Vikings' Peterson believes he can buck running-back trend
The featured running back has become a diminished role in the NFL, as evidenced by lesser free agency contracts and fewer first-round backs being drafted. But the Minnesota Vikings' Adrian Peterson says he's working to keep the importance of the position alive.
Vikings running back Adrian Peterson is one of seven players to rush for at least 1,000 yards each of the past two seasons.
Brace Hemmelgarn / USA TODAY Sports
By Brian HallFOX Sports North
Chris Johnson, the former CJ2K, is still a free agent with no sign of a looming contract being agreed to after being released by the Tennessee Titans. Maurice Jones-Drew's market in free agency was slow to develop before he agreed to a three-year, $7.5 million contract with the Oakland Raiders.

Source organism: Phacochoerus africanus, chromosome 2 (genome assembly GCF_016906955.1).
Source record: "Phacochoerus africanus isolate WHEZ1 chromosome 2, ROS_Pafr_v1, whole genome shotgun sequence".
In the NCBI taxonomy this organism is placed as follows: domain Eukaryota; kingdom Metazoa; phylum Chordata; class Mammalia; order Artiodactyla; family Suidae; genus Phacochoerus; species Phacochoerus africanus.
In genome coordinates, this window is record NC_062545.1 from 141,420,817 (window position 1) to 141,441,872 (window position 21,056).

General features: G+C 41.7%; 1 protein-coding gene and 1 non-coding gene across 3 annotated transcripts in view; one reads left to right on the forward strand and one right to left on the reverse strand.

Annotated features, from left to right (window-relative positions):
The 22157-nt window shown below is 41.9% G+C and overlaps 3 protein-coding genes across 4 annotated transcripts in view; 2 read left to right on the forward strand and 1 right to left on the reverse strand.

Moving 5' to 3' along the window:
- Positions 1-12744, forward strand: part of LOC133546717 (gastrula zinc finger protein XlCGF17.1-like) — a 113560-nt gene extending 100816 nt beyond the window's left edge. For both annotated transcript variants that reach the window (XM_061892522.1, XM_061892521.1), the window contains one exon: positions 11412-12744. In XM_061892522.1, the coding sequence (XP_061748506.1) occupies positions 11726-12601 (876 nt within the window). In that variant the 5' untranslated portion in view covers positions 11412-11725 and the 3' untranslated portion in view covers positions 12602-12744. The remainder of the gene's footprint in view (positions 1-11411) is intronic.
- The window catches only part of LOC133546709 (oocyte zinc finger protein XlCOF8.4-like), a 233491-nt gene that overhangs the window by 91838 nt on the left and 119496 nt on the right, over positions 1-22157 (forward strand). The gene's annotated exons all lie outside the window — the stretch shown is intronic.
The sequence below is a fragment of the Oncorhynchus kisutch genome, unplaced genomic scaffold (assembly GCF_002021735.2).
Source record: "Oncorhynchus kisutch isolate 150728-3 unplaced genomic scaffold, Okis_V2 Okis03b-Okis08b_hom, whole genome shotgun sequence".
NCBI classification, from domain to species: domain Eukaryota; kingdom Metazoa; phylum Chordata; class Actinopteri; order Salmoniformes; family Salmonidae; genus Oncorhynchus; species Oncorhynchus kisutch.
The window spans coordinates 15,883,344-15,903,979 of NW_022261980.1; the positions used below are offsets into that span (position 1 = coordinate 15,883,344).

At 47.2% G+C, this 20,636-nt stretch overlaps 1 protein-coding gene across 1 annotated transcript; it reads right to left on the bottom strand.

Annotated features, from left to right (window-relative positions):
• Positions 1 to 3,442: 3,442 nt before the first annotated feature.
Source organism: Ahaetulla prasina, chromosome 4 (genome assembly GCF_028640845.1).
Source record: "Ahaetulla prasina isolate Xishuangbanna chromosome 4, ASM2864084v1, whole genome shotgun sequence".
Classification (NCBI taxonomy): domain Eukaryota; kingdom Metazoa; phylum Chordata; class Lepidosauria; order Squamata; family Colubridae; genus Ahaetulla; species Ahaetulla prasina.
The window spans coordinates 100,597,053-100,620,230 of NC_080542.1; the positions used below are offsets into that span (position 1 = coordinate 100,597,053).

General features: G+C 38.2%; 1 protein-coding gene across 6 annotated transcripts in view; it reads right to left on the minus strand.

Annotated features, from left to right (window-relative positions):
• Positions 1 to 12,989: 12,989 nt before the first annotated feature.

Former Minnesota Vikings running back Toby Gerhart, a young 27 years old with just 276 NFL carries, actually pulled the biggest deal for a running back in free agency this offseason by agreeing to a three-year, $10.5 million contract with the Jacksonville Jaguars.
To understand the discounting of running backs in the NFL and the increasing reliance on quarterbacks and the passing game, one only needs to look at this offseason. The bell-cow running back, once the foundation of offenses, is nearly a thing of the past.
Except in Minnesota where the offense begins with Adrian Peterson, who feels he -- along with a few other backs -- buck the offensive trends.
"I feel like me and a couple of other guys, we're going to try and keep it alive as far as the running backs being able to come out and be able to keep the running back position top of the level," Peterson said, without divulging his compatriots in the fight against the position's marginalization. "And that's going to come with guys putting in the hard work and being able to produce and show that when they step on the field."
But how much longer can Peterson continue to defy the NFL logic, and time?